Ezéchiel de Mélac

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The Comte de Mélac
Mélac with fire torch, work of the sculptor Peter Lenk in Hirsau
Front view

Ezéchiel du Mas, comte de Mélac (* around 1630 in Sainte-Radegonde in the Gironde department , † May 10, 1704 in Paris ) was a French officer under King Louis XIV and Minister of War Louvois .


Mélac entered the military at an early age and became a lieutenant in a cavalry regiment in Portugal in 1664. Two years later he was appointed chief of a company. At the beginning of the Franco-Dutch War , he served in Flanders in 1672. In 1675 he was promoted to brigadier des armes du roi and in 1679 to mestre de camp . He became governor of Schleiden (40 km southeast of Aachen ).

From 1686 Mélac served in the army of Marshal Catinat in Savoy . In April 1688 he was transferred to the French Army of the Rhine under the command of Marshal Jacques-Henri de Duras . In the same year he married his daughter. In September 1688, the Rhine Army marched into the territories of the Electoral Palatinate and areas east of the Rhine , mainly the Margraviate of Baden , without a formal declaration of war . The cities of Heilbronn , Heidelberg and Mannheim (November 10th) were subjugated and the Philippsburg fortress was taken. Pforzheim had been occupied since October 10th. Mélac was stationed in Heilbronn under the command of Marshal Joseph de Montclar . With Heilbronn as a base, he and his troops devastated the surrounding areas, including the imperial city of Donauwörth , Marbach am Neckar and Schorndorf . Towards the end of the year he attacked Heidelberg, the capital of the Electoral Palatinate, and many villages along the Neckar and Bergstrasse , including Ladenburg .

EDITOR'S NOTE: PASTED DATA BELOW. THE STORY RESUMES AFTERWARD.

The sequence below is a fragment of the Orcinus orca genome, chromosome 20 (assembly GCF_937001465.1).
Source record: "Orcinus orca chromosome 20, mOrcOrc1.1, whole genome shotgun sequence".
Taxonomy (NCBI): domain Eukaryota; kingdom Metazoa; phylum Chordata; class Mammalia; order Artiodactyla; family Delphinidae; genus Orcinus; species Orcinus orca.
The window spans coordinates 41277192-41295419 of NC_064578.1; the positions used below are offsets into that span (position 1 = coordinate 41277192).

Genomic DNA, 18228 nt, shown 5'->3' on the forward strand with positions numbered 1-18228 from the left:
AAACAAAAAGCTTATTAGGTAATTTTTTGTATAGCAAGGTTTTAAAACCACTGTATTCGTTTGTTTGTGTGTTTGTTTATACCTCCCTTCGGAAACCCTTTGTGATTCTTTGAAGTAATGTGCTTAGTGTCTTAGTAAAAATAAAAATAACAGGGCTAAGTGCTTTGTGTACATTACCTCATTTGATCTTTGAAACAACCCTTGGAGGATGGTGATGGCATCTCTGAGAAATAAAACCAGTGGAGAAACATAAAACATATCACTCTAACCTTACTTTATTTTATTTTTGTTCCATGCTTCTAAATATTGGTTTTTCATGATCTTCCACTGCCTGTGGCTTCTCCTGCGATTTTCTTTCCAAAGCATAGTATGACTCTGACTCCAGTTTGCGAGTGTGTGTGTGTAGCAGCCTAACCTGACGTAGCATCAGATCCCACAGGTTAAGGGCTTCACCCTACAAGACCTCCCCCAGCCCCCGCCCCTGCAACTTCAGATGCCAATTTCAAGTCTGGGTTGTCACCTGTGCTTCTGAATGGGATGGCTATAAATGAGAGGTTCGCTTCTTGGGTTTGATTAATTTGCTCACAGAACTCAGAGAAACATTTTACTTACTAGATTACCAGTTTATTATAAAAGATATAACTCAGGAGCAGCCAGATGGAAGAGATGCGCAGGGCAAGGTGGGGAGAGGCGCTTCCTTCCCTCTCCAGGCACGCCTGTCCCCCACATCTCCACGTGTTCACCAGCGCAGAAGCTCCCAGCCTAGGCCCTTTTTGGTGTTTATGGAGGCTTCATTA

On February 16, 1689 blew up French troops under the command of Mélac and the Comte de Tesse the Heidelberg Castle in execution of a command of war minister Louvois , and on March 2, was put the city of Heidelberg on fire (but most fires were of the population to be deleted). Mannheim was set on fire on March 8th , later Frankenthal , Worms , Speyer and numerous villages on the west side of the Rhine were devastated. Landskron Castle and the town of Oppenheim were completely destroyed on May 31 . On the east side of the Rhine, Bretten , Knittlingen , Maulbronn , Pforzheim , Baden-Baden and numerous other towns and villages suffered the same fate, but it is not always clear to what extent Mélac was involved. In the case of Pforzheim, it was reported that Mélac was the commanding officer and was thus directly responsible for the shelling of the city on August 10 and the devastating fire in the following days. There is also a report according to which he is said to have raped the young pastor's daughter Anna Catharina Haug (1667–1743) in Esslingen am Neckar .